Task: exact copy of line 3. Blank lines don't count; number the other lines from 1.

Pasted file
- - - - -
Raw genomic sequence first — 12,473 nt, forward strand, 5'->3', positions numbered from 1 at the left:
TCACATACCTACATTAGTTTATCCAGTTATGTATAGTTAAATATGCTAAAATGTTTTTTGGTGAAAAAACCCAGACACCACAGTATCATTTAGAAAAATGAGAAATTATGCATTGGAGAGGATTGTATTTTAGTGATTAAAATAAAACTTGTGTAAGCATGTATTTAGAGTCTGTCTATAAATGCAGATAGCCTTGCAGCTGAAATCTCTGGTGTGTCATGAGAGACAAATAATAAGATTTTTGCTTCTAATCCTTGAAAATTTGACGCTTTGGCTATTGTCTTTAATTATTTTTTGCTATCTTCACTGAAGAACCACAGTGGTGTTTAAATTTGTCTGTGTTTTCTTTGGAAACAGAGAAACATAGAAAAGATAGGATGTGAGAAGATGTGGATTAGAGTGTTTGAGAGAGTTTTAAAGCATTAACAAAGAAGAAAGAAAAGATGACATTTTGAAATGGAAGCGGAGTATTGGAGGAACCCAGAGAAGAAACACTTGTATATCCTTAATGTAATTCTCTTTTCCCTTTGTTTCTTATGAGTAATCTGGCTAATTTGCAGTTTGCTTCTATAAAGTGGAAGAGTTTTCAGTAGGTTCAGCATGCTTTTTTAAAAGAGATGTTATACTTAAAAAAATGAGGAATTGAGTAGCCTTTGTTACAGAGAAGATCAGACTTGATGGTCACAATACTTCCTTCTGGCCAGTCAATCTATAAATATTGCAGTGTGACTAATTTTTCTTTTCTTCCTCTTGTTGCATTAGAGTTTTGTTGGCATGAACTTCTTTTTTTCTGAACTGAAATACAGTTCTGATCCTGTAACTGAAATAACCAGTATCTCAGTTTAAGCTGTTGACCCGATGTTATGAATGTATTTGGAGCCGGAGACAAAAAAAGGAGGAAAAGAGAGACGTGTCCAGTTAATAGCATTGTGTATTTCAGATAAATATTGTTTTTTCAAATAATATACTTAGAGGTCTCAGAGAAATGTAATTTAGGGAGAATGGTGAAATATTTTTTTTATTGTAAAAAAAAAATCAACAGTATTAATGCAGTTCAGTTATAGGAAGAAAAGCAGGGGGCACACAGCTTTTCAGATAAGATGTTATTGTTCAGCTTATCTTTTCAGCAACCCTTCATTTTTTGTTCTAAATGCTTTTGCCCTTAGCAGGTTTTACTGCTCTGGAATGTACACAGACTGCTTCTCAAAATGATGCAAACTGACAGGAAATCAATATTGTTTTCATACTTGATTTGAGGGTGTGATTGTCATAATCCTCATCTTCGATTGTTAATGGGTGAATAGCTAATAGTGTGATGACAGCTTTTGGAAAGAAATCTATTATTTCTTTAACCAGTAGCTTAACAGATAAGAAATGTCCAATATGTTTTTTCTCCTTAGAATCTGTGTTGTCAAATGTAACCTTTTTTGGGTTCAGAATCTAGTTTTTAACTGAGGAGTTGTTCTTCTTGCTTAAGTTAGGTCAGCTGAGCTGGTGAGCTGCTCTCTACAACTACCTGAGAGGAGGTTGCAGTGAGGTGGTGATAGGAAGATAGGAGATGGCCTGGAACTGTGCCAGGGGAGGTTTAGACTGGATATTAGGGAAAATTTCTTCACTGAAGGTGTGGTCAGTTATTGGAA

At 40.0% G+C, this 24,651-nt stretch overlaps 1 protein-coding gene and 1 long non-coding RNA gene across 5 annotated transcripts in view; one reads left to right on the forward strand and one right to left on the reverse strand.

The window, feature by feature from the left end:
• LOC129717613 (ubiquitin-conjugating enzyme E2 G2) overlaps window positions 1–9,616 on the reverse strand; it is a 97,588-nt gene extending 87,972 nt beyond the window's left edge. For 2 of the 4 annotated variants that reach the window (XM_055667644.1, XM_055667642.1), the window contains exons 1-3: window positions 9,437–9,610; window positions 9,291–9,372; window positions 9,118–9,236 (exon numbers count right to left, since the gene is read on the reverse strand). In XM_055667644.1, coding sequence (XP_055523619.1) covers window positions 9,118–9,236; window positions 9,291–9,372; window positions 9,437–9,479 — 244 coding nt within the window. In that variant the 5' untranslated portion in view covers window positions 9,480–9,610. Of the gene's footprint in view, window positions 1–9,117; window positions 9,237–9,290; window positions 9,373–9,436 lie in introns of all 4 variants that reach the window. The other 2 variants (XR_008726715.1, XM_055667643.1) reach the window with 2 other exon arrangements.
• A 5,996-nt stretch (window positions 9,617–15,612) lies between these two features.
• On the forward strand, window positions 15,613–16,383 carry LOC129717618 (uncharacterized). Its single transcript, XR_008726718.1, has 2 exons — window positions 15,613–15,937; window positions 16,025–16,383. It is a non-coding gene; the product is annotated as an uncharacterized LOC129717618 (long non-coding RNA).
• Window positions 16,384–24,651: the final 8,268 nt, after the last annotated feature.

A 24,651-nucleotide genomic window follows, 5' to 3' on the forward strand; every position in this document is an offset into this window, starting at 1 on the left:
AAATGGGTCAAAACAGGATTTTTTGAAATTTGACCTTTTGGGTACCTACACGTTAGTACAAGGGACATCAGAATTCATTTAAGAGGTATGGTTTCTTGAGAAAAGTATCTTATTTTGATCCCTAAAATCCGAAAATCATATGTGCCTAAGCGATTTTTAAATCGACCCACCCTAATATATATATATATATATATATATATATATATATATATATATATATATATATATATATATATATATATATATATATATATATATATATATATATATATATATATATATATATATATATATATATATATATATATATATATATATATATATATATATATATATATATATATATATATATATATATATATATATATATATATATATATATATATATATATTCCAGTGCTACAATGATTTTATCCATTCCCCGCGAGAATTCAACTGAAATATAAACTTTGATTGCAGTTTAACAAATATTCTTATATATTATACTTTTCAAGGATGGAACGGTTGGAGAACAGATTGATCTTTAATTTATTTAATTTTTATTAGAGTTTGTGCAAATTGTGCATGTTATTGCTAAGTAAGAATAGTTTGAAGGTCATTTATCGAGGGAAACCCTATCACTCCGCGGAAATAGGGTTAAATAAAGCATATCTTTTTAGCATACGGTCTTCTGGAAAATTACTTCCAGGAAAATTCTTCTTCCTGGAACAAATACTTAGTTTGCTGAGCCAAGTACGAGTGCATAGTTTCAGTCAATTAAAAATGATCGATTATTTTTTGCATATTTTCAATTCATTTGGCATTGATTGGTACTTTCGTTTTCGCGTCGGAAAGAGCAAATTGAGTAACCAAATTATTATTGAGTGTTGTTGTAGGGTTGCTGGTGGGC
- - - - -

At 40.0% G+C, this 24,651-nt stretch overlaps 1 protein-coding gene and 1 long non-coding RNA gene across 5 annotated transcripts in view; one reads left to right on the forward strand and one right to left on the reverse strand.